Read the fine print.
That’s the advice of Nicholas Duston, an attorney and partner at Norris McLaughlin P.A. in Bridgewater, New Jersey, to businesses considering invoking a force majeure clause in a contract.
Force majeure, or act-of-God events, could include war, fire, flood, lockdowns, slowdowns, shortage of energy supplies and natural disasters typically beyond the reasonable control of either party involved in a contract.
The term and its potential impact in contracts are being scrutinized due to business interruptions and shutdowns caused by coronavirus, or Covid-19. In Pennsylvania mandatory shutdowns ordered by Gov. Tom Wolf in March have rendered many everyday business practices illegal.
Social distancing requirements and recommendations from the Centers of Disease Control and Prevention, along with pandemic containment measures, make it difficult, if not illegal, for many businesses to continue operating as they normally would.
But Duston warns that force majeure contract clauses are, by design, “risky” to use and should be studied carefully before invoking them to get out of contractual obligations.
“Whether or not you are able, you are admitting you are going to breach your contract, and you have a good reason to do it,” he said.
He advises clients consider the relationships involved. Before making any decisions regarding force majeure call the person with whom the contract is made to see what kind of agreement can be reached.
“What are they experiencing? Is it a vendor, a franchisor or someone else. What issues are they facing? That phone call may be more productive than you think,” he said.
While a force majeure clause is common in many contracts triggering its use and successfully defending it in a court of law can be difficult.
Invoking force majeure is difficult. If a contract participant asks for the clause to be used to get out of a contracted obligation, and is found to be in the wrong, he or she remains legally bound and liable under the terms of the contract.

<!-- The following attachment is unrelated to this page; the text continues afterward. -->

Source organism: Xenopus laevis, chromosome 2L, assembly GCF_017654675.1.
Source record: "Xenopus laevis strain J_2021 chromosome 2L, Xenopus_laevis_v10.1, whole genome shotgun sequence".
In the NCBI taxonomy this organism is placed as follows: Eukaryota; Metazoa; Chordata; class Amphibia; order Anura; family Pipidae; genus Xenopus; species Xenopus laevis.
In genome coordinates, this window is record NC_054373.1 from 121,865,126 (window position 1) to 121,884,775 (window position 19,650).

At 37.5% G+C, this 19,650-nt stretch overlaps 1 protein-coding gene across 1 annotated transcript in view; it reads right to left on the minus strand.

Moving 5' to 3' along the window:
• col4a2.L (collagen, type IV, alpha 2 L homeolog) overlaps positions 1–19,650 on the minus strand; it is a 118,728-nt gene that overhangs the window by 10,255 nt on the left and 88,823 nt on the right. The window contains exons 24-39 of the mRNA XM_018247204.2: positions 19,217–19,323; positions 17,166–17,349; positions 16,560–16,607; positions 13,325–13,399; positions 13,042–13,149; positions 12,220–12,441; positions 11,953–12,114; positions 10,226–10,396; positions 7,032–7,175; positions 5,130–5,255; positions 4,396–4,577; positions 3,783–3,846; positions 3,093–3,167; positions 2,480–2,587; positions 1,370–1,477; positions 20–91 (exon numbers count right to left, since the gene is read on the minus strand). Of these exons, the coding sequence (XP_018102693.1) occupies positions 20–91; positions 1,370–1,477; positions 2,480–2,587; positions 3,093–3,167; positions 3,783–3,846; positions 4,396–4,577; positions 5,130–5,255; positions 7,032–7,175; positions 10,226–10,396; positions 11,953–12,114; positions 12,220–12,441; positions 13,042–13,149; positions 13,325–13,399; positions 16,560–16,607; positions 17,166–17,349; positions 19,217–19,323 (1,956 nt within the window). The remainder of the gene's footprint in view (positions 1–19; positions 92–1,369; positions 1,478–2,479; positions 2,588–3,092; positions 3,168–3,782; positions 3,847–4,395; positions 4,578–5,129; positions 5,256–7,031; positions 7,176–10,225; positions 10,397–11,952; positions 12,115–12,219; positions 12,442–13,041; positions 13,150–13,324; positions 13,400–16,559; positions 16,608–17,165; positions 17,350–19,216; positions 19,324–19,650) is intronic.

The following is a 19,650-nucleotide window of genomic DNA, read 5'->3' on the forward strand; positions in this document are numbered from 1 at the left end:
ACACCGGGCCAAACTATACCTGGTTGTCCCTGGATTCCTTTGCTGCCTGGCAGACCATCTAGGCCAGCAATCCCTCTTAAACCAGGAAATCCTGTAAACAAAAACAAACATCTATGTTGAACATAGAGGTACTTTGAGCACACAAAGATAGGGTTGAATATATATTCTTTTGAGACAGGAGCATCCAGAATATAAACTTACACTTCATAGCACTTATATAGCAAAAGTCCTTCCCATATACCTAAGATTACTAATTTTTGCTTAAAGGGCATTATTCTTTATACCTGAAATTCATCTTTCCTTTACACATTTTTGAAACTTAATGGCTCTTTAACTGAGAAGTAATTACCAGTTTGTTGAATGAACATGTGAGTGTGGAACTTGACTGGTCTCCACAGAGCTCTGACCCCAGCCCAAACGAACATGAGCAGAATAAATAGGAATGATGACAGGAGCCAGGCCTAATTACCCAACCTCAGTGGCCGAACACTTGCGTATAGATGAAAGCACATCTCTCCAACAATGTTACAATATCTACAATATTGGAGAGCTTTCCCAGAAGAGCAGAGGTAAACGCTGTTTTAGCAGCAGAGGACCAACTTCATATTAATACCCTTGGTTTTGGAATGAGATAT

“A lot of contracts talk about who bears the delay and this often happens in construction with weather…if a contract says what happens in [specific] circumstances, then that is what is required,” Duston explained.
Two key components or doctrines of force majeure are “highly fact specific” and include “impracticability,” and “frustration of purpose.” Impracticability means the contracted purpose is unreasonably difficult to meet, such as trying to conduct business made illegal under the current circumstances. One example of impracticability is a gym or health club closed under Gov. Wolf’s shutdown order.
While a gym’s membership dues or payments are probably suspended during the mandatory shutdown, once the facility reopens members would likely remain bound to time on their original contracts, Duston said.
Frustration of purpose means the original intent or purpose of the contract, not the means to honor it, disappears.
He compared frustration of purpose to renting a New York City apartment for a single day to view the Macy’s Thanksgiving Day Parade. “If the parade is cancelled I can still rent the apartment, but the reason I rented it in the first place evaporated,” Duston said.
If a contract specifically addresses an event or circumstance, then impracticability or frustration of purpose won’t apply.
Workers hired for a specific task or under an employment contract with a time limit could fall under force majeure scrutiny, too, if the purpose or work required of them is now illegal.
One example is a contract between a cosmetic surgeon and hospital. The employer may determine whether or not the surgeon continues to be paid if no work can legally be performed because elective surgeries are illegal under the ban.
If force majeure is found to apply to a contract, then both sides are excused from their obligations.
Nearly all examples of impracticability and frustration of purpose would involve permanent changes moving forward.
“A lot of what is happening is temporary,” Duston said. “The governor’s order for us to stay at home will not remain permanent.”
That makes the excuse for non-performance temporary, too.